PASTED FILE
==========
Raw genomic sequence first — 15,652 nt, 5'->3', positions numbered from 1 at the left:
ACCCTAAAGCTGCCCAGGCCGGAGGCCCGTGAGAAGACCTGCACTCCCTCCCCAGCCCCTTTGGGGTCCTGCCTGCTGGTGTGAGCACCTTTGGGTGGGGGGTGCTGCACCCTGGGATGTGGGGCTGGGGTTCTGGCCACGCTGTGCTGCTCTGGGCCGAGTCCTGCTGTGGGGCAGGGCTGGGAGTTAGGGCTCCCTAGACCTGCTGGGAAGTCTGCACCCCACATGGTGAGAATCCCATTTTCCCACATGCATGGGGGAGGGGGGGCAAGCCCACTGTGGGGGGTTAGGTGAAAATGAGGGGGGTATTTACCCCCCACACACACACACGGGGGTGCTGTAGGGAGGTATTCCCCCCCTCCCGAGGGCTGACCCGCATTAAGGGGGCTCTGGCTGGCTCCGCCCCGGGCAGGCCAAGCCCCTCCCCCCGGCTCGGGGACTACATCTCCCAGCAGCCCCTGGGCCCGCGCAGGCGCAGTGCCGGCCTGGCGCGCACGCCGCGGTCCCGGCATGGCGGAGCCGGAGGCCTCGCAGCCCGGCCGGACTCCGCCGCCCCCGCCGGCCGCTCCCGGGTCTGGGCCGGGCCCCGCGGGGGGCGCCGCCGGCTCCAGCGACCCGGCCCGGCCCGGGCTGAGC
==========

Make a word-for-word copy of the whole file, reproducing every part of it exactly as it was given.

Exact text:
Raw genomic sequence first — 15,652 nt, 5'->3', positions numbered from 1 at the left:
ACCCTAAAGCTGCCCAGGCCGGAGGCCCGTGAGAAGACCTGCACTCCCTCCCCAGCCCCTTTGGGGTCCTGCCTGCTGGTGTGAGCACCTTTGGGTGGGGGGTGCTGCACCCTGGGATGTGGGGCTGGGGTTCTGGCCACGCTGTGCTGCTCTGGGCCGAGTCCTGCTGTGGGGCAGGGCTGGGAGTTAGGGCTCCCTAGACCTGCTGGGAAGTCTGCACCCCACATGGTGAGAATCCCATTTTCCCACATGCATGGGGGAGGGGGGGCAAGCCCACTGTGGGGGGTTAGGTGAAAATGAGGGGGGTATTTACCCCCCACACACACACACGGGGGTGCTGTAGGGAGGTATTCCCCCCCTCCCGAGGGCTGACCCGCATTAAGGGGGCTCTGGCTGGCTCCGCCCCGGGCAGGCCAAGCCCCTCCCCCCGGCTCGGGGACTACATCTCCCAGCAGCCCCTGGGCCCGCGCAGGCGCAGTGCCGGCCTGGCGCGCACGCCGCGGTCCCGGCATGGCGGAGCCGGAGGCCTCGCAGCCCGGCCGGACTCCGCCGCCCCCGCCGGCCGCTCCCGGGTCTGGGCCGGGCCCCGCGGGGGGCGCCGCCGGCTCCAGCGACCCGGCCCGGCCCGGGCTGAGC